sustainability

 

Be the Light
August 23, 2016

by Jacqueline Romano 


Imagine living for a month amongst incredible mountain views, ornate temples, running waterfalls, colorful festivals, and beautiful elephants. I did. But, all that I can seem to focus on in my memories of Thailand are the people that I left behind.


After reading Blindfold Magazine’s 2013 exclusive article with Urban Light founder, Alezandra Russell, I knew that I had to meet her. Little did I know that the story I had read, which had blown my mind, was only a piece the puzzle that made up this powerhouse of a woman.  Urban Light is a non-profit organization dedicated to restoring, rebuilding and empowering the lives of young men who are victims of abuse and exploitation in the Thailand sex trade. Alezandra Russell was visiting Chiang Mai, Thailand, in 2009 when she witnessed the victimization of these boys first-hand. Upon returning to the United States, Alezandra could not deter her thoughts from what she had seen. Her husband encouraged her to sell her wedding and engagement rings so that she could use the money to go back to Thailand and live out what would become her life’s vocation.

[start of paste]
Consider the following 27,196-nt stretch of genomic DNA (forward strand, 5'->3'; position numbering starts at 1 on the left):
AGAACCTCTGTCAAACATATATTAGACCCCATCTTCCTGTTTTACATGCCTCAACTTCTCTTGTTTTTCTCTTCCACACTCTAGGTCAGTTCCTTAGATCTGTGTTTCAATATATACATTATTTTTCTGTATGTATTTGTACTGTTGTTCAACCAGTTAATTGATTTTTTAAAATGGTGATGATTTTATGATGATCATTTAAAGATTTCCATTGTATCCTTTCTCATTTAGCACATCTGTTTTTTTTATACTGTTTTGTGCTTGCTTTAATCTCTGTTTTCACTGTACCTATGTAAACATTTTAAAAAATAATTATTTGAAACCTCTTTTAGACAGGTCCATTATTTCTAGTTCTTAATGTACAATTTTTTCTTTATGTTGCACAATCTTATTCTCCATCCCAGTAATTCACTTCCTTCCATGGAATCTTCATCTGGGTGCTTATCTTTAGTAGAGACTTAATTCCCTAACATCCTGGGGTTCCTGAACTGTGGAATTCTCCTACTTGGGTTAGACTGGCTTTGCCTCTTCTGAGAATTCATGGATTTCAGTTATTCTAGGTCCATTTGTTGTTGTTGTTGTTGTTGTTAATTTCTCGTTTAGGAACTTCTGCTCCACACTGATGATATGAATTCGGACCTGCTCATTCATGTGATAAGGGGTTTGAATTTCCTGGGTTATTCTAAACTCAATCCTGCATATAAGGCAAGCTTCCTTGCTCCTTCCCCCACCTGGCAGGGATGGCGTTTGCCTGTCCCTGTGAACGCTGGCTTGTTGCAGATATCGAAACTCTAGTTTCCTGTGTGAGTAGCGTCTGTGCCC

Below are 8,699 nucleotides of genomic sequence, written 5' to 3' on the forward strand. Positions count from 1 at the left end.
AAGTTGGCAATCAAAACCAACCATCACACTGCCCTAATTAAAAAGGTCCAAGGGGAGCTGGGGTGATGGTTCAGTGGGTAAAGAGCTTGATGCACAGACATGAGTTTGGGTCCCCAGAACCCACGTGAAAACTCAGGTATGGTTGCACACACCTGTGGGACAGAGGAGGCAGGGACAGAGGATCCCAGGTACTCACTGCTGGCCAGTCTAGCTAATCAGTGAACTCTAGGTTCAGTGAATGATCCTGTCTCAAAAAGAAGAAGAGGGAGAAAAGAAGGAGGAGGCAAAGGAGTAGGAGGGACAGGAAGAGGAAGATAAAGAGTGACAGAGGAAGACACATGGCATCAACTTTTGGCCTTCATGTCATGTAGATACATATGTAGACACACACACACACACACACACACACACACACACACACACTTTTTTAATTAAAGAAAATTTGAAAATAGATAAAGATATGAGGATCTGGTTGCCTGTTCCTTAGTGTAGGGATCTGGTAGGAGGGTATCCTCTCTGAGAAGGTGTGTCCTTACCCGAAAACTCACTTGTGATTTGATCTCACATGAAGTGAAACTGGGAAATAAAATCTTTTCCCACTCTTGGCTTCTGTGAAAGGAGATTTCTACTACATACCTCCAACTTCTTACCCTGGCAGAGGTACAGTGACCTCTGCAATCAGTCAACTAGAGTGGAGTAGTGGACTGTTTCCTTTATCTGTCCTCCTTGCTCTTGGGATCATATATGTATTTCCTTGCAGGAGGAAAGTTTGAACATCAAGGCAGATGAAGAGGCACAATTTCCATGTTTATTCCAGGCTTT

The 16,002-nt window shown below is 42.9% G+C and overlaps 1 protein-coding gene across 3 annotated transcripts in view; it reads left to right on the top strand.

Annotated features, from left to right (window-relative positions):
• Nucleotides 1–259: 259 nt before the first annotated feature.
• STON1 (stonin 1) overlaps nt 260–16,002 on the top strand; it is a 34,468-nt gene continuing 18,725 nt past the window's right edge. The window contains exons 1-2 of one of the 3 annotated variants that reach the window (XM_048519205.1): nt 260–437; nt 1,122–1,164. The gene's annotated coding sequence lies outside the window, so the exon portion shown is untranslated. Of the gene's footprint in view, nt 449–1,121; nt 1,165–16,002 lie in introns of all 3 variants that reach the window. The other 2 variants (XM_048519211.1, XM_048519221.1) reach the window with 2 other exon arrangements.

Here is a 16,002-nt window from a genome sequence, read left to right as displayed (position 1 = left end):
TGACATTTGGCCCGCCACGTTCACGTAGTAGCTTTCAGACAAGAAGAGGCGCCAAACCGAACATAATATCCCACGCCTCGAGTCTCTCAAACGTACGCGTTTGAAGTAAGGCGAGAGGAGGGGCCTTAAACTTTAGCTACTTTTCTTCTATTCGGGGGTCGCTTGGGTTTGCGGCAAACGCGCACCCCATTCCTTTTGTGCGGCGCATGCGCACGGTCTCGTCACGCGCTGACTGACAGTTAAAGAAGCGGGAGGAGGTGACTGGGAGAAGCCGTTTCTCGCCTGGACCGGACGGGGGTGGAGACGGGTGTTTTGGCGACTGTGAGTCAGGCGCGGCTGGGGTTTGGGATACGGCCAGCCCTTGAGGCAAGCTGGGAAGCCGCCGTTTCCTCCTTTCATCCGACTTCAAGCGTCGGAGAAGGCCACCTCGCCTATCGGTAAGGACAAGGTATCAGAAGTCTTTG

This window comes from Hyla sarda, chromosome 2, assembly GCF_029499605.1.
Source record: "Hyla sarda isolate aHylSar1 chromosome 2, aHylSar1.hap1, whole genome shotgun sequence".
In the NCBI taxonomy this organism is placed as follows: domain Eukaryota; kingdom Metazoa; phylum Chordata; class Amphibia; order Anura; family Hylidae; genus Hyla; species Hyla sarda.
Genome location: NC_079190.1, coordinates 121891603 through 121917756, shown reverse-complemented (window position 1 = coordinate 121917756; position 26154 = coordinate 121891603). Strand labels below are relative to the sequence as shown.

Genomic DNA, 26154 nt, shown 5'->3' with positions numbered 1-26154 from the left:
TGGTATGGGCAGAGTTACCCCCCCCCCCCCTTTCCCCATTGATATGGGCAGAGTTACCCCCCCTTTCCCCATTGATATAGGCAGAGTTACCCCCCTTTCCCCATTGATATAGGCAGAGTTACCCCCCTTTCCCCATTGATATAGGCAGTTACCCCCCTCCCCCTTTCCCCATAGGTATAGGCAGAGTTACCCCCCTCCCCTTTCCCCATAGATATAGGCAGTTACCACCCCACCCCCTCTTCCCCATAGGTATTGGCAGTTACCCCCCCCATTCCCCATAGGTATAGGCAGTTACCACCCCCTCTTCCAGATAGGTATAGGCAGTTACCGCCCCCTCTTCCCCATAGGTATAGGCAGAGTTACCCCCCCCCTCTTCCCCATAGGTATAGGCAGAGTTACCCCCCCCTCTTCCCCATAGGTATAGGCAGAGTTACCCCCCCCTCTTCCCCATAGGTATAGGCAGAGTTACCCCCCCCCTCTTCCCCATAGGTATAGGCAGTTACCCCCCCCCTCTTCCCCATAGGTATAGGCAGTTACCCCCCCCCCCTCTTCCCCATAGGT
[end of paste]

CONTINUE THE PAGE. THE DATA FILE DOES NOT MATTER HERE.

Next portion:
Seven years later, Urban Light is a four story community center where hundreds of boys can come to eat fresh meals, get counseling and emergency medical treatment, language and cultural education, as well as legal aide. I could write an entire book on the amazing work that each of the Urban Light team members do to keep the mission Alezandra started going, and progressing.  They are not only intelligent and loving, but also have all ignored the cultural and societal norms that have advised them to look the other way when it comes to the male sex trade.